Tactical Urbanism + Mobility
Landscape architecture and design will inevitably play an even more important role in our practice, as we continue to work toward enhancing the quality of air, comfort, noise pollution, and thermal control within public spaces. When we consider the human experience and the guest journey, especially in places of leisure, we need to make sure those spaces are easily accessible and organized in a way that promotes walkability or perhaps even micro-mobility in the form of scooters or segways. Additionally, we must re-envision the design of roads and sidewalks to accommodate e-scooters and e-bikes. At Pininfarina, we are exploring ideas around the “15-minute city”—meaning residents will have access to amenities like walking and bike path within 15 minutes. Creating the means for a 15-minute city will help minimize the need for using cars for transportation while promoting micro-mobility and human-powered mobility. Reducing the number of cars on the road helps lower the amount of pollution and congestion while adding added health benefits for those who choose alternative modes of transportation.
We must also take into account the emergence of self-driving, electric, and shared vehicles. The modes of transportation are altering the way architects and designers plan and design infrastructure in our cities. With more electric-powered and self-driving cars becoming available for consumers, designers will be forced to rethink the layout of parking lots. The ability to densify parking structures and downsize the space needed for passengers to get in and out of their vehicles because drivers will be able to call their car for pick up will allow more cars to be parked per square foot. Charging stations will also need to be installed throughout cities with an increase in electric vehicles.
The Introduction of the Hybrid City
After spending weeks inside our homes, we began to see our city’s streets and public areas in a whole new light. The pandemic has strengthened the value of our community networks and neighborhoods, and we can no longer deny the importance of green space and proximity natural systems. Through this lens, we also became more acutely aware of our consumption habits, which has encouraged a shift in the way many people will interact with their environments in the months to come. Consequently, this change in perception has created renewed demand for more sustainable mobility systems, such as wider streets for pedestrians, bicycles, and scooters, as well as dedicated lanes to protect these new types of commuters from traffic.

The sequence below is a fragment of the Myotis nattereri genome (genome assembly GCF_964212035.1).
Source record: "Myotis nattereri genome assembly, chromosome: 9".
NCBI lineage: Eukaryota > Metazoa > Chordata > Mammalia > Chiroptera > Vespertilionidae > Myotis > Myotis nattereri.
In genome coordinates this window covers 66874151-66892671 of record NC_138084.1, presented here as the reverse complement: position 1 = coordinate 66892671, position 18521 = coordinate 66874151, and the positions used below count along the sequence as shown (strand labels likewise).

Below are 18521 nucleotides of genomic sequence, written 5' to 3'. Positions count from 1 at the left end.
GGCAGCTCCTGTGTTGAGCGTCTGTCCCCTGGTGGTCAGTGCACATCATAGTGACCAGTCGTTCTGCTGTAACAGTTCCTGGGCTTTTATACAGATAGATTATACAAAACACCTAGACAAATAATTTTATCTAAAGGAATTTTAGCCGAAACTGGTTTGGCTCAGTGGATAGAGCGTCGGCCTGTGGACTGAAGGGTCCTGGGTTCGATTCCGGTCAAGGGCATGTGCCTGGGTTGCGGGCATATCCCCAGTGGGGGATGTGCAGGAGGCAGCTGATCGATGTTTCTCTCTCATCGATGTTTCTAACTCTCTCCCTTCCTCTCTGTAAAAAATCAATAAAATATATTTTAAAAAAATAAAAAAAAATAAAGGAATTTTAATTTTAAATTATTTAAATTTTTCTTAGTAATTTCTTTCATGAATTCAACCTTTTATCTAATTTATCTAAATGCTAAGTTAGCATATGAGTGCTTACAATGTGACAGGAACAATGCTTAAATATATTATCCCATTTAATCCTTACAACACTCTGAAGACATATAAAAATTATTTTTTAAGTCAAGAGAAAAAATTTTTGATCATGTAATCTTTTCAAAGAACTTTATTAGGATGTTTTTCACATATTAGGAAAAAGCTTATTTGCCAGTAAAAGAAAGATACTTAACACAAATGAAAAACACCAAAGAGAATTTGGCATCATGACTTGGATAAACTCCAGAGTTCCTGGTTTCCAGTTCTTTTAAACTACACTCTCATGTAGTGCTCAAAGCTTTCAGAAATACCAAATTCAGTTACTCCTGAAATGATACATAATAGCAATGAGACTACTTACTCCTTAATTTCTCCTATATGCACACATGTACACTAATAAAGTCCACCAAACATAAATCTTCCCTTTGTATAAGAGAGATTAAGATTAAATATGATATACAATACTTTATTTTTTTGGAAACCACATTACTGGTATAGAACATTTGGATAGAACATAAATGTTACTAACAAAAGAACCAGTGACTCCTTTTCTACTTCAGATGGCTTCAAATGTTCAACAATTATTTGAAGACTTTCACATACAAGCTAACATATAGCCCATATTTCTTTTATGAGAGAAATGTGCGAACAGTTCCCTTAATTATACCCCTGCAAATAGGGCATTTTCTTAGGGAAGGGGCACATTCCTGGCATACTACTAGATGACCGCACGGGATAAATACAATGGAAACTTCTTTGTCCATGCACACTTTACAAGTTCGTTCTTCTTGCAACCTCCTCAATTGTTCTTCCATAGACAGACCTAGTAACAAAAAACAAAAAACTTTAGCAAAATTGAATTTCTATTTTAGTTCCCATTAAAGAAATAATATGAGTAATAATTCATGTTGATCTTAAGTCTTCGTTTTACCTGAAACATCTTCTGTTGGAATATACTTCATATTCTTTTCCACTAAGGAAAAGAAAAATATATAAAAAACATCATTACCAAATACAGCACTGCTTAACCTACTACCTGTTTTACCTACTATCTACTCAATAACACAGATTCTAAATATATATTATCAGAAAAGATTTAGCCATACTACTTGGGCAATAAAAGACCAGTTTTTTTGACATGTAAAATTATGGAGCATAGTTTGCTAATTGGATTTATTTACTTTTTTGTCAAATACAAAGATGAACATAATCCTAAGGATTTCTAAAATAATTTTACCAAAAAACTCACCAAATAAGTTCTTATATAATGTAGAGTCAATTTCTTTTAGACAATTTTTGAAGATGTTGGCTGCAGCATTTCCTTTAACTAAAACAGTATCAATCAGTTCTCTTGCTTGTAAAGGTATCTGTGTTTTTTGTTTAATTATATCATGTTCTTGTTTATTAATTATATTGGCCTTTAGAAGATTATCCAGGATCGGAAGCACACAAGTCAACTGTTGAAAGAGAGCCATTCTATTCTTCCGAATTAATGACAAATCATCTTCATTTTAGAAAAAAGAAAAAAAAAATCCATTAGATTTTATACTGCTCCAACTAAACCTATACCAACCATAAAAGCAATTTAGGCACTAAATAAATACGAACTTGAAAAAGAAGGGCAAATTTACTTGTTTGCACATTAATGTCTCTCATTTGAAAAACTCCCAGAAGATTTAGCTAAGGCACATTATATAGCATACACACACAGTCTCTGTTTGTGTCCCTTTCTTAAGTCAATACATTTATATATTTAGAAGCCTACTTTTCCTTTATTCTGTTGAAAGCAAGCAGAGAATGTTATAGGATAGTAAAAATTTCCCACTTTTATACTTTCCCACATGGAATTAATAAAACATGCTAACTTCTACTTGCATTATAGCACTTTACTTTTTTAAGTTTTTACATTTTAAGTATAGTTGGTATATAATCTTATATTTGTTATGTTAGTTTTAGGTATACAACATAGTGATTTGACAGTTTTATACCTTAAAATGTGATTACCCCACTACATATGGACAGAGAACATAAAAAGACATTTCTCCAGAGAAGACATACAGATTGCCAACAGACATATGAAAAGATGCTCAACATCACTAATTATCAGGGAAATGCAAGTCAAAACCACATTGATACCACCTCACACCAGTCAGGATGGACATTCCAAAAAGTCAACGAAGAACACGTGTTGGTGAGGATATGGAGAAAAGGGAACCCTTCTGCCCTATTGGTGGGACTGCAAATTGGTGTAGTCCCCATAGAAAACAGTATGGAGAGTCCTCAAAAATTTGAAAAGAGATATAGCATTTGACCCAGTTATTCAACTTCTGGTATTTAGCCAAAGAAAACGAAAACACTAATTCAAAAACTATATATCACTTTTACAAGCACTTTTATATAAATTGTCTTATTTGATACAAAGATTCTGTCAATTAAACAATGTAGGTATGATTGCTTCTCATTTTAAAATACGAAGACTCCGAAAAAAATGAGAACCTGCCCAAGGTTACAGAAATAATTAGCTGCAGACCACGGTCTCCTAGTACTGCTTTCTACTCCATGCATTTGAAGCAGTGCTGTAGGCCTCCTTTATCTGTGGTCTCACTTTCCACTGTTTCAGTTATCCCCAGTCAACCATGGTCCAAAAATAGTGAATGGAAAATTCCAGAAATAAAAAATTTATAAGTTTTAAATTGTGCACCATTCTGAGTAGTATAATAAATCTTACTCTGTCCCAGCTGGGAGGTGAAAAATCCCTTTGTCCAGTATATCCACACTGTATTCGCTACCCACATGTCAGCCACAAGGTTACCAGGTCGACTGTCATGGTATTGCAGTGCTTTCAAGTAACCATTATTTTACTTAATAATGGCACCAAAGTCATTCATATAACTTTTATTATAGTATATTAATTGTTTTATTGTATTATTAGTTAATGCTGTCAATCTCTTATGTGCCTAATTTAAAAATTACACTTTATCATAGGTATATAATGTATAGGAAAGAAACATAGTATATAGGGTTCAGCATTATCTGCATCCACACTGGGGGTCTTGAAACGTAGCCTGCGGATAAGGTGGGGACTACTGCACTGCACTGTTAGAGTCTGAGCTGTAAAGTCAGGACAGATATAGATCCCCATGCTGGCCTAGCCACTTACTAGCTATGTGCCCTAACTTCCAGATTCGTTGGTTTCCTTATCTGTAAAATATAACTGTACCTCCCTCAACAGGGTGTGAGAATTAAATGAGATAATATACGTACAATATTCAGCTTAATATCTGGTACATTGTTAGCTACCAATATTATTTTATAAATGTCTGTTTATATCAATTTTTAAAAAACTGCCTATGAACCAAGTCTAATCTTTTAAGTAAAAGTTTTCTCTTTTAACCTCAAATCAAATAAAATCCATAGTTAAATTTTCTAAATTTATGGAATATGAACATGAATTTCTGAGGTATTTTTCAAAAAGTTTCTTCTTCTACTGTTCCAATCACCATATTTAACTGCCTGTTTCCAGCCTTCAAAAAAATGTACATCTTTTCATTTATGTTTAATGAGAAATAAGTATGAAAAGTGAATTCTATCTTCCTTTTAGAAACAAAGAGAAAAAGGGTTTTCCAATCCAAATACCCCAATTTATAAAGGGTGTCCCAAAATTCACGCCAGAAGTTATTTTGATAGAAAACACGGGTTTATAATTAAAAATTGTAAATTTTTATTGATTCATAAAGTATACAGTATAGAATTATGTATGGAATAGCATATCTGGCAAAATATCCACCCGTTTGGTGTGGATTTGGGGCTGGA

How we decide to stimulate the post-pandemic economy in response to these new demands will therefore also be crucial for establishing more aggressive policies to invest in public works, infrastructure, and urban forestry, connecting people to nature, especially in contexts with a high population density. As a result, designers and architects will be charged with developing a new model capable of creating an intelligent coexistence between the natural environment and the built environment –– instead of exasperating their dichotomy –– in which technology will be an essential component. In addition to supporting these new strategies for outdoor parks and green infrastructures, we envision technology will be better utilized indoors, as well, for applications such as integrated greenhouses and hydroponic systems that allow for vertical urban agriculture.
As interdisciplinary designers, we have grappled with the question of how we can design for an unknown future across all verticals, especially following a year of confinement in our homes, lacking green spaces. Our solution is placing the human at the center of the experience. Our teams are dedicated to exploring new and invigorating possibilities within the landscape design, enhancing experiences, and fostering wellbeing.
Andres Pineda, designer at Pininfarina of America
Samuele Sordi, Chief Architect Officer of the Pininfarina Group
Originally featured in commARCH on May 17, 2021